Supposing I’m a harried and impecunious graduate student, writing a paper on Anna Karenina. I have a day job, and I’m taking classes at night, so I have both time and money constraints. I’m writing a paper on the fact that Tolstoy’s sister had an adulterous affair that resulted in an illegitimate child, and she considered divorce and suicide. I’ve heard this is true, but I need to know the facts, and to be able to cite them from a scholarly text. I search for recent biographies of Tolstoy, and I find a new one on Google Books: Tolstoy: A Russian Life, by Rosamund Bartlett. I type in the word “divorce” and scan the text. Google gives me 14 occurrences, and when I click on one of them it gives the whole page. Not a three-line excerpt. And also the whole page in back and the whole page in front. In fact the available pages go on and on, offering far more material than I need for my paper. So now I’m certainly not going to buy the book. I can read what I need to read on Google Books. I take notes on this passage and click off.
All this is very similar to library use—with one big difference: Google doesn’t buy a single book. Libraries have historically been staunch supporters of books, buying thousands of copies of new ones. A very popular one would be bought in multiple copies, and when one wore out they bought another. Libraries are non-profit institutions, created for the public good. They support writers and they pay full price for new books. In contrast, Google Books is entirely commercial, created for the benefit of the stockholders, and it pays not a red cent to the writers who provide its content.
New technology has made it a lot easier and cheaper for the reader to find the book, but it has drained the financial support for the writer to zero. Rosamund Bartlett receives nothing when I look through her text, despite having written an excellent, well-received book, which may have taken years to research and write, and which was published by a reputable house. But since Google Books has effectively supplanted the library system, it means that the academic market, that once would have supported such worthwhile endeavors, has been gutted. The Authors Guild did a survey of writers’ incomes since 2009. This showed a drop of 30% for writers of over 15 years experience, which means people who have made writing a career.
This isn’t just because of Google Books, of course. There are other ways for the customer to gain access to a book, without a penny going to the writer. Let’s look at Amazon.
Supposing you decide to buy a copy of my most recent novel, Sparta, which came out in 2013. Chances are that you’ll buy it on Amazon. They offer a new paperback copy for $12.98. Also a new copy for $4.33. You can buy a used paperback for $0.01.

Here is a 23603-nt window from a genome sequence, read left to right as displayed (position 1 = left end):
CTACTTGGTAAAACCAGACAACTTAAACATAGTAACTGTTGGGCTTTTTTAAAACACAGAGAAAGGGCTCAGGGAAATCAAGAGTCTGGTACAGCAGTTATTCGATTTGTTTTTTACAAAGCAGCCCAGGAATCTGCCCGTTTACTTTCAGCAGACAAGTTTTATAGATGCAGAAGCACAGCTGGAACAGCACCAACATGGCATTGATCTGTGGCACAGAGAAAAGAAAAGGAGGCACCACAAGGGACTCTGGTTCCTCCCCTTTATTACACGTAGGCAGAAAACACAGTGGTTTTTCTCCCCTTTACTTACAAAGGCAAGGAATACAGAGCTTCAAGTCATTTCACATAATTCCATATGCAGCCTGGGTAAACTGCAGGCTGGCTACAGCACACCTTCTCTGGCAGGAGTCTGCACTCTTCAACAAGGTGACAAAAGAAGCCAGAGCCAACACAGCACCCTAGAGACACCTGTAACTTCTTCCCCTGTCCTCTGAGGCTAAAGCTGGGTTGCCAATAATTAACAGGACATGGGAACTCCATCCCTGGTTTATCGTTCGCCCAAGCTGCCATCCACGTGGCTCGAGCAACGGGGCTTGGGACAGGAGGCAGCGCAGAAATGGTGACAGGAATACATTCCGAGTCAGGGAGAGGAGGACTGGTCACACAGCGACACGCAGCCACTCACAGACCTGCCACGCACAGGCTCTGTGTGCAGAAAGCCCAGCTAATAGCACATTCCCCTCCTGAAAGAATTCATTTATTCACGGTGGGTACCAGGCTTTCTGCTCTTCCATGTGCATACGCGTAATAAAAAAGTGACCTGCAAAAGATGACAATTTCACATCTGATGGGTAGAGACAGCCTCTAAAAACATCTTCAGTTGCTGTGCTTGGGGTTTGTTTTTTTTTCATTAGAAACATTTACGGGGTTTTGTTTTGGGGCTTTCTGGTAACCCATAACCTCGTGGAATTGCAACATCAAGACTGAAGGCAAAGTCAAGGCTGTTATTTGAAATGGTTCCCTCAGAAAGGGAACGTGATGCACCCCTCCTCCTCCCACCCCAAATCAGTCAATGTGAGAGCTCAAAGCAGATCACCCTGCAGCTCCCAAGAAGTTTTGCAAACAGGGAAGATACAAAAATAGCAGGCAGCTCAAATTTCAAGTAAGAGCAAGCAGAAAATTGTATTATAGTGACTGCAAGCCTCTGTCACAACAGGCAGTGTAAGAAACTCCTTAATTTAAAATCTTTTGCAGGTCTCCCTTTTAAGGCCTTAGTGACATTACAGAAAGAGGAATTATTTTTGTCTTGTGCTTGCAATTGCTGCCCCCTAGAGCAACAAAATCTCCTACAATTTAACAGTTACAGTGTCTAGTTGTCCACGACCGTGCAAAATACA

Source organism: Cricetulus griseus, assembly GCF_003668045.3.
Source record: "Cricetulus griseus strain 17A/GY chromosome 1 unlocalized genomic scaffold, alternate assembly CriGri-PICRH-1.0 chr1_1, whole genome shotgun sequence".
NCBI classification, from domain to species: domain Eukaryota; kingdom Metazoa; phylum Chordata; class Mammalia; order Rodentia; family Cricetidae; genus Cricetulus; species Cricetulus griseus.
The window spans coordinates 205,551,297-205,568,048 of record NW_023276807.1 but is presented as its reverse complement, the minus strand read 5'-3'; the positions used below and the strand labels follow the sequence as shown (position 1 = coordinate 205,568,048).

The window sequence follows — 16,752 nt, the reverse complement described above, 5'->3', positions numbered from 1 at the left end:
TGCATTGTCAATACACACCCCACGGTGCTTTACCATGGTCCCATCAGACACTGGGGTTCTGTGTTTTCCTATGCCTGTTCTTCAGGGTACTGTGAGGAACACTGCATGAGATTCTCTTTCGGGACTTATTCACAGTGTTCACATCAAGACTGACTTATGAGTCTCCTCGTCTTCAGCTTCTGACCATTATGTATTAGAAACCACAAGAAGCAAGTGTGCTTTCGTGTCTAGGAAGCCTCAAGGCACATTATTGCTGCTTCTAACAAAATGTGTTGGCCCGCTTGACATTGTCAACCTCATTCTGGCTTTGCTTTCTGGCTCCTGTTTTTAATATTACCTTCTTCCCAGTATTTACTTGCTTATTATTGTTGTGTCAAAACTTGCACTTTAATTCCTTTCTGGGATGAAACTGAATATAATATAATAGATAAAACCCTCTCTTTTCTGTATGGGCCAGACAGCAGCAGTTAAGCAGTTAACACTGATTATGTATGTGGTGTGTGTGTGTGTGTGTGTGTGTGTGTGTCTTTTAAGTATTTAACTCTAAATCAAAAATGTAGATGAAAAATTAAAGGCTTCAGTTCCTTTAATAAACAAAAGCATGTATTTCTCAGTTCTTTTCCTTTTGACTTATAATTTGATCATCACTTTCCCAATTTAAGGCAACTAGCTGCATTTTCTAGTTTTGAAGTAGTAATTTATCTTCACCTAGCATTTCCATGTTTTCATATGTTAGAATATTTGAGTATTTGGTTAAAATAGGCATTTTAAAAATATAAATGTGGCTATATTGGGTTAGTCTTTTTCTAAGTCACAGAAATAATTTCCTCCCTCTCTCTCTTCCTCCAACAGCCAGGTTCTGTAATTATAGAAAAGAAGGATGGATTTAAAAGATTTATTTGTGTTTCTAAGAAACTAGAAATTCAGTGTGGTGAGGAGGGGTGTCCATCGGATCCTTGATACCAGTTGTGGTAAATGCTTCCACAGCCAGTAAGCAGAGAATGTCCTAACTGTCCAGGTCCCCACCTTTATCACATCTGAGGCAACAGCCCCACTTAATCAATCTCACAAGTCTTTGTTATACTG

Probably you won’t choose to buy the more expensive copy. Why would you? You’ll buy the cheaper one.
But how can a new copy be sold for so little money?
That new copy is probably one that the publisher sold off to make room in the warehouse. If a book’s sales slow down, and the publisher needs the space, he may sell copies at a deep discount to make room for other books. Many contracts have clauses that will allow the publisher to pay no royalties under these circumstances. So the publisher gets paid, and the middleman (in this case that kindly and bookloving site, “Turnpike Liquidators”) will get paid. And of course Amazon will get paid. Only the author will get paid nothing at all for this sale of a new book which she wrote.
These cheap new books, which Amazon puts on the same page as the expensive new ones, will of course cannibalize the sales of the expensive ones. The publishers know this, but they do it because they want some money now, instead of no money now, or maybe some money later. So those cheap books flood onto the market, and every time a customer chooses one of them instead of the expensive one, the author loses royalties.
I asked the editor of a Big Five publishing house how he feels about this juxtaposition, and if he thought the publishers could do something to stop it. He said, There is nothing publishers can do about Amazon. Nothing.
That’s because Amazon has a virtual monopoly on book sales. It dominates the market so completely that it has managed to lower the cost of books drastically across the board. In Europe, by the way, there are laws against discounting books at all. This means that publishers can set the price of a book according to their own costs. Amazon, by offering books at a deep discount, forces the cost of books down. And because of their market domination, publishers are helpless against them. The one time they tried to fight Amazon they were punished by the court. Publishers are helpless here, and writers even more so.